The specialized root and rosette system of V. sincorana may help this species maximize the use of available moisture in order to have a massive flowering phase soon after a fire. Adventitious roots sprout from the living portion of the stem, growing downward through the dead dry leaf matter that forms the caudex (Fig. 1B; Smith & Ayensu 1976; Alves 1994). These are able to gather moisture from fog and rain and at the same time protect the stem from fires (Kubitzki 1998). Vellozia species have a velamen radicum that has been reported to aid in absorbing atmospheric moisture and is important for water uptake (Porembski & Barthlott 1995). The stem rosette is a typical monocotyledonous life-form from mountains that periodically burn (Lamont & Downes 1979; Givnish et al. 1986; Ramsay & Oxley 1996; Curtis 1998; Taylor et al. 1998; Safford 2001; Kolbek & Alves 2008). However, other species in the Velloziaceae that are endemic to the rocky savanna of the Chapada Diamantina, such as Vellozia punctulata Seub., are sensitive to fire (Neves & Conceição 2010).

Post-fire flowering of Vellozia sincorana contributes to how the ecosystem functions in the campos rupestres where they grow. The abundant flowering and fruiting in the weeks immediately following a fire creates a sudden, abundant supply of resources for local fauna. This, in turn, can have a positive system-wide effect on pollination and fruit production (Franceschinelli & Bawa 2005). Seed dispersal during the wet season and the pulse of nutrients after burning (Johnson et al. 1994; Whelan 1995) may benefit the germination and establishment of plants following fires that occur at the end of the dry season, which happened in this study of V. sincorana. The seeds of V. sincorana were released ca. six months before the dry season, which corresponded to a period of decreasing potential for the germination of V. alata (Munné-Bosch et al. 2011).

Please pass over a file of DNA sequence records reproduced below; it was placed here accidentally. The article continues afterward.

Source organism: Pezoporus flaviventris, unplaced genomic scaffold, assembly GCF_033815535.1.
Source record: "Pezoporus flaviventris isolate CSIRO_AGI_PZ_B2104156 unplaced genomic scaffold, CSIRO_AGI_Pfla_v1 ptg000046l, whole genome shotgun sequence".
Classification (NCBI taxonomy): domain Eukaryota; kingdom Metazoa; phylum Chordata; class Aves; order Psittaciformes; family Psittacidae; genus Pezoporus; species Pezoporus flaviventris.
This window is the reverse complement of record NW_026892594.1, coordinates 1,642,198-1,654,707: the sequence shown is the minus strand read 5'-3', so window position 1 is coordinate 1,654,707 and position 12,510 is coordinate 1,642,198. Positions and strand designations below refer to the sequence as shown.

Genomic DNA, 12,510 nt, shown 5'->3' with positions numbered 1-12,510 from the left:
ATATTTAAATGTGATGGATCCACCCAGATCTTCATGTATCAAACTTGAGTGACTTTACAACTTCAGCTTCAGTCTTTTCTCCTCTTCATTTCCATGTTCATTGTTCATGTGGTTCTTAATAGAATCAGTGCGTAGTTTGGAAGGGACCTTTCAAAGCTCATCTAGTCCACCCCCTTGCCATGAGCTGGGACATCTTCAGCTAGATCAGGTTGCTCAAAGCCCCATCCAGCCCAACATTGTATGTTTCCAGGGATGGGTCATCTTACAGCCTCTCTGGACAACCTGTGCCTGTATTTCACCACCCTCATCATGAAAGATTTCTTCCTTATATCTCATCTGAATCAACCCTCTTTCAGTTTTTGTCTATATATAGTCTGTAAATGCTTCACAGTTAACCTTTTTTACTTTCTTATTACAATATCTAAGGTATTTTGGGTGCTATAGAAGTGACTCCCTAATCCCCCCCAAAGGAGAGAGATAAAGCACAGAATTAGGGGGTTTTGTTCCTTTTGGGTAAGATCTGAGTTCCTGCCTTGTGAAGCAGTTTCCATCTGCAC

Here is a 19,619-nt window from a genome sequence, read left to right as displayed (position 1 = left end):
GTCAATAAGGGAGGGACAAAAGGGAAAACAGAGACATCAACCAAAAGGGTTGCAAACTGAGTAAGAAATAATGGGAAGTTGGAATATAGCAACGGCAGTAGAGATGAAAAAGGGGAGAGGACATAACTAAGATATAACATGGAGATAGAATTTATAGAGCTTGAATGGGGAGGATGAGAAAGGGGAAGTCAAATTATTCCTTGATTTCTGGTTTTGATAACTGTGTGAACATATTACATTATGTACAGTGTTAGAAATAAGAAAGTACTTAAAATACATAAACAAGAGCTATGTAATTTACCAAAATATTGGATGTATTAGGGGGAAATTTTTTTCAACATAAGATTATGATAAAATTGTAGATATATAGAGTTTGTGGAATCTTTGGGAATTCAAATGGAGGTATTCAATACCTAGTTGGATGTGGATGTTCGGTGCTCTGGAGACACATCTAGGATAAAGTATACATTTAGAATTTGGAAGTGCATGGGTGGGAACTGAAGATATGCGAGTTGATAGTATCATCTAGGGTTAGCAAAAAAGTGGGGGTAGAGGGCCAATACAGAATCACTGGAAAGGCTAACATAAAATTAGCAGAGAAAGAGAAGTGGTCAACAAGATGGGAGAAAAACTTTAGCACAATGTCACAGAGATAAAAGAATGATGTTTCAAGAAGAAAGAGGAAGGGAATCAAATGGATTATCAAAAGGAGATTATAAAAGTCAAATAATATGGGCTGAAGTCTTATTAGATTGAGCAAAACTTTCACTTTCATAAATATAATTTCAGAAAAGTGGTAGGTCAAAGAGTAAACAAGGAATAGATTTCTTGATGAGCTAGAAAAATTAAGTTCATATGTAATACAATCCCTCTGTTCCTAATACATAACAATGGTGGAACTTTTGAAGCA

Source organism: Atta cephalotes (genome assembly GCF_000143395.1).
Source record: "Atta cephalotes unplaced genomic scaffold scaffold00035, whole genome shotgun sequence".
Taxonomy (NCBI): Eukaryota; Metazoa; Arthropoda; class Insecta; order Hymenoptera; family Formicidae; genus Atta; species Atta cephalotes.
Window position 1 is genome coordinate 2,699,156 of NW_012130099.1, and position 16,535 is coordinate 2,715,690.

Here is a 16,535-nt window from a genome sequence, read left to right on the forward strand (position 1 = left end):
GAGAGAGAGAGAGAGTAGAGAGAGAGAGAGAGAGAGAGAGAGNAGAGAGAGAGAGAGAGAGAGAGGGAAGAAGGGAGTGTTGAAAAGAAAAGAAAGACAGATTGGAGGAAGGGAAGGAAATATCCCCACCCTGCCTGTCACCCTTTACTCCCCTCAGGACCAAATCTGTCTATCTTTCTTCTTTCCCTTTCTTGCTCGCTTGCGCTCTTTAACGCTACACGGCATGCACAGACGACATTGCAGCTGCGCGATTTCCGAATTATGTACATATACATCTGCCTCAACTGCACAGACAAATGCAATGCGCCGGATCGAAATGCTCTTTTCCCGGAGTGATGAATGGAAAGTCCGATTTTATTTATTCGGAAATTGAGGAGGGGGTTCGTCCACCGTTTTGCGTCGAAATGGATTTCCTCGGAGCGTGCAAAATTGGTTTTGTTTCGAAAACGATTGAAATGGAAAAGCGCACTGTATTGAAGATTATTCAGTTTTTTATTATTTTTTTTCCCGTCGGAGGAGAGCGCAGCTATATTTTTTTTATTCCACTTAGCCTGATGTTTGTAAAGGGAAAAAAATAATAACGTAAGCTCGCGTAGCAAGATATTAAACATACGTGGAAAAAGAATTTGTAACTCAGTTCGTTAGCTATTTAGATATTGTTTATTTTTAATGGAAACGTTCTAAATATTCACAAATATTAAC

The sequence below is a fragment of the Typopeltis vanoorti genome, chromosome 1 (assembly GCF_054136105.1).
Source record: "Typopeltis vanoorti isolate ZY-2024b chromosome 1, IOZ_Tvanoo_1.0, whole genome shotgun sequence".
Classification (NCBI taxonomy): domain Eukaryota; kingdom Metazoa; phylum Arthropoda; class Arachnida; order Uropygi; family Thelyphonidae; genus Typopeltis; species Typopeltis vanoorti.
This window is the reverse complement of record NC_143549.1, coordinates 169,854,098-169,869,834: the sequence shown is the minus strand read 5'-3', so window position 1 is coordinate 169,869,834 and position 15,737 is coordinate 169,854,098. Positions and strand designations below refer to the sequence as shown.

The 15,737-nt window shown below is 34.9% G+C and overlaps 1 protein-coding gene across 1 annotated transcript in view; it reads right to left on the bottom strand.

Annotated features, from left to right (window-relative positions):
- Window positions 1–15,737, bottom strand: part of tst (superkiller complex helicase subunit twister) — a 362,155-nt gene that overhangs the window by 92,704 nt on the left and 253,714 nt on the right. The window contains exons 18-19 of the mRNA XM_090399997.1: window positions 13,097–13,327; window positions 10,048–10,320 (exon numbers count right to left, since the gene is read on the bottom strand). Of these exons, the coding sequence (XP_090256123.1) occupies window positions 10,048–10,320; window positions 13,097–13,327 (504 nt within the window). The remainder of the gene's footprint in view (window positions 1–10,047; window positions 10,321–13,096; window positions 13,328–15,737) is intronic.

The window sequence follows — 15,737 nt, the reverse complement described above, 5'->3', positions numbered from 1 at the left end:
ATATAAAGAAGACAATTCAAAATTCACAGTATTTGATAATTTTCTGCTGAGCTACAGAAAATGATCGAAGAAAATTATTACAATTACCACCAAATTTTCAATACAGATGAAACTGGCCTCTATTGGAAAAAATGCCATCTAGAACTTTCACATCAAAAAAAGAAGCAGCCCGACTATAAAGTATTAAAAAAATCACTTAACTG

During this study no seed germination or plant establishment were observed, despite the high number of seeds on the ground near the mother-plants. This fact may be due to the high amount of rain in April 2009 (Fig. 2) that could have carried away the seeds; other Vellozia species from campos rupestres germinate under a wide range of temperature and light and are compatible with this kind of ecosystem (Garcia & Diniz 2003). Regardless of wildfire, the community has a high proportion of V. sincorana (Fig. 1), and possibly root competition and shading by V. sincorana individuals has a negative effect on establishment, as with sprouts of Erica multiflora L. (Montserrat 1997).

The occurrence of more flowers and/or fruits on taller individuals may be correlated with fire and fire temperature, since the most combustible part of this kind of vegetation is physically near the ground (Conceição & Pirani 2005; Midgley et al. 2010), where higher temperatures probably occur. As such, the reproductive plant parts of taller individuals can escape from higher temperatures. Taller (and therefore larger) individuals suggest a greater capacity for concentration of nutrient and water reserves, and greater visibility of the flowers to pollinators. Higher flowering of taller individuals may also be explained by correspondingly greater branch volume, which provides more area for flowering.

It is useful to know whether fire is an essential condition to flowering, as this research suggests for V. sincorana. Other species that flower after a fire may also flower sporadically, as with an Australian monocotyledon (Blandfordia nobilis Sm.) (Johnson et al. 1994), two species with stem rosettes [Xanthorrhoea australis R.Br. (Curtis 1998) and X. fulva (Taylor et al. 1998)], and a eudicotyledonous undershrub (Stirlingia latifolia R.Br., Bowen & Pate 2004). A monocotyledon endemic of the fynbos in South Africa (Ehrharta capensis Thunb) was shown to flower after pruning its leafs and providing it with nutrients, supporting the idea of that shoot destruction and changes in soil attributes are features related to high flowering after a fire in some species (Verboom et al. 2002). In Australia, the burning and clipping of tufted leaves stimulated inflorescence production of X. fulva (Taylor et al. 1998).